Chinese poultry exports on the rise

By Mark Godfrey

- Last updated on GMT

Growth in Chinese poultry exports, especially broiler meat, is well ahead of overall agricultural export growth
Growth in Chinese poultry exports, especially broiler meat, is well ahead of overall agricultural export growth

Related tags Free trade deal International trade Soviet union Russia Poultry

Efforts by Chinese poultry firms to get export market share were given a boost by the news that a major poultry-producing region in eastern China has upped its exports by over 13% year on year in 2017.

Authorities in Liaocheng in Shandong province have reported that they shipped US$102 million-worth of poultry products in 2017, with new access to Malaysia, Canada and South Korea achieved for local firms, as well as access to the Russia-led Eurasia Economic Union.

The 2017 figures appear to be the result of a big push to improve standards. Exports had fallen in recent years, according to the local bureau of the General Administration of Quality Supervision, Inspection & Quarantine (AQSIQ), “due to international trade restrictions and animal disease outbreaks… However we have worked hard to improve the quality and processing systems of local producers​.”

The 120 million broilers produced in the  Liaocheng​ region are reared according to international standards, said AQSIQ, which added it had managed to enrol 49 local breeding companies into various international certification programmes, such as Good Agricultural Practices (GAP) and Good Handling Practices (GHP), which are familiar to US regulators in particular.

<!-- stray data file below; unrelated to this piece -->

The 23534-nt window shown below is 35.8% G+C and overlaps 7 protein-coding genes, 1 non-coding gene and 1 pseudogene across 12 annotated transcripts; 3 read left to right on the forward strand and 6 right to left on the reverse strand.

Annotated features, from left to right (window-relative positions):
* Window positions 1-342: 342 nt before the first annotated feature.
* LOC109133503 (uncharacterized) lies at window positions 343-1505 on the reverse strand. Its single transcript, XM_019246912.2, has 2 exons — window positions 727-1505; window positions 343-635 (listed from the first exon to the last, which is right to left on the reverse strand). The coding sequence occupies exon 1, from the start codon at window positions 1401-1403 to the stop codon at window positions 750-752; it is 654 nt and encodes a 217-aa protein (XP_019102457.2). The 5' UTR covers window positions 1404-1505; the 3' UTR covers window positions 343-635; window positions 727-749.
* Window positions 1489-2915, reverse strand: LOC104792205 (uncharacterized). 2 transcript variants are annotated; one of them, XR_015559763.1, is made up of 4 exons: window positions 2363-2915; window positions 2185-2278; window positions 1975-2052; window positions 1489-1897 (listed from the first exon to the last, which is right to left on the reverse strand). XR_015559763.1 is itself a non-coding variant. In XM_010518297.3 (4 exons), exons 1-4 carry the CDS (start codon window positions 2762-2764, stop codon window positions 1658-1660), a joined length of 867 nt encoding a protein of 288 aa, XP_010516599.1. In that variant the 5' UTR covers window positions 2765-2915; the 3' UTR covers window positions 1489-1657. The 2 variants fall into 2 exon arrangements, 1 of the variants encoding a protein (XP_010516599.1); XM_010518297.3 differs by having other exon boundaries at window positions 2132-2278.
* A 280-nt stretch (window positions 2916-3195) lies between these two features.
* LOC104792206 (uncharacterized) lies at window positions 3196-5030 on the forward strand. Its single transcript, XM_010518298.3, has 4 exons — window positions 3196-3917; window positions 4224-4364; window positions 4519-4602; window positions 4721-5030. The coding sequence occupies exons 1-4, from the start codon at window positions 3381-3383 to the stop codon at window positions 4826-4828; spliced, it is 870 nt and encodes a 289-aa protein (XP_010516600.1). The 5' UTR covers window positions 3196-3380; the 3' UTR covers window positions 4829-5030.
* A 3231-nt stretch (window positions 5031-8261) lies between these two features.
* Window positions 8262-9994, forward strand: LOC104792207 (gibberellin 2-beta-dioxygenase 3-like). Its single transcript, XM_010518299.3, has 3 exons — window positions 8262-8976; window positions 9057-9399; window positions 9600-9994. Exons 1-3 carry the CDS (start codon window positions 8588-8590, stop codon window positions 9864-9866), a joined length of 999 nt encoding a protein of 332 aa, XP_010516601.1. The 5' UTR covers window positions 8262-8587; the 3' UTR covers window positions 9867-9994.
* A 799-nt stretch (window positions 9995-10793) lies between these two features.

Former Soviet states no longer the Chinese dragon's target 

The AQSIQ bureau said it had achieved new access to the EU market for three companies, while a new avenue has opened up in a deal with Mongolia to accept cooked Chinese meat products.

Countries in central Asia and the former Soviet Union – where modern meat processing often remains expensive and underdeveloped – have proven a target for China’s massive processing capacity. Liaocheng has long been a hub for agricultural exports, but these are now slowing as China consumes more at home and cost advantages dry up with the evaporation of cheap rural labour. Meat processors, however, have been mechanising to reduce labour costs: the Shandong Feng Xiang Group last year invested RMB500m in a highly automated chicken processing factory in Liaocheng.

Growth in poultry exports are well ahead of growth in overall agricultural exports, which grew by only 1.53% to US$559m in 2017, but the local AQSIQ office has mounted a publicity campaign echoing national government priorities to improve food production quality: ‘increase quality, innovation and variety’ reads one slogan currently targeting local agribusiness.

The apparent success of local poultry firms comes as Liaocheng has also prioritised use of a new free trade deal with another former USSR state, Georgia. In force since 1 January, it will see zero tariff access for Chinese poultry in exchange for Georgian products like wine coming to China. Interestingly, Liaocheng authorities have listed “frozen chicken​” along with bearings and coated galvanise as local products that will be shipped in greater volumes to Georgia under the free trade deal. Free trade access to Georgia could prove useful, given the country’s location as a distribution hub for Armenia and Azerbaijan, as well as eastern Turkey.

Liaocheng city is located in Shandong province, the same region as Fuxi Nongmu Development Co, a subsidiary of the US-based OSI group that exports chicken products to Afghanistan and Iraq from its facilities near Weihai city.

Chinese poultry firms remain the top supplier of imported chicken to Japan, Hong Kong and Macau, but production has been flat due to a tightening supply of broilers, among other factors. Key western markets include the UK (up 10% year on year to 5,632 tons in 2016) and the Netherlands on 7,252 tons – up 7% year on year in 2016. There was a 10% rise in exports to Afghanistan in 2016 to over 6,500 tons, while exports to Mongolia were up 77% year on year in 2016 to 6,100 tons. 

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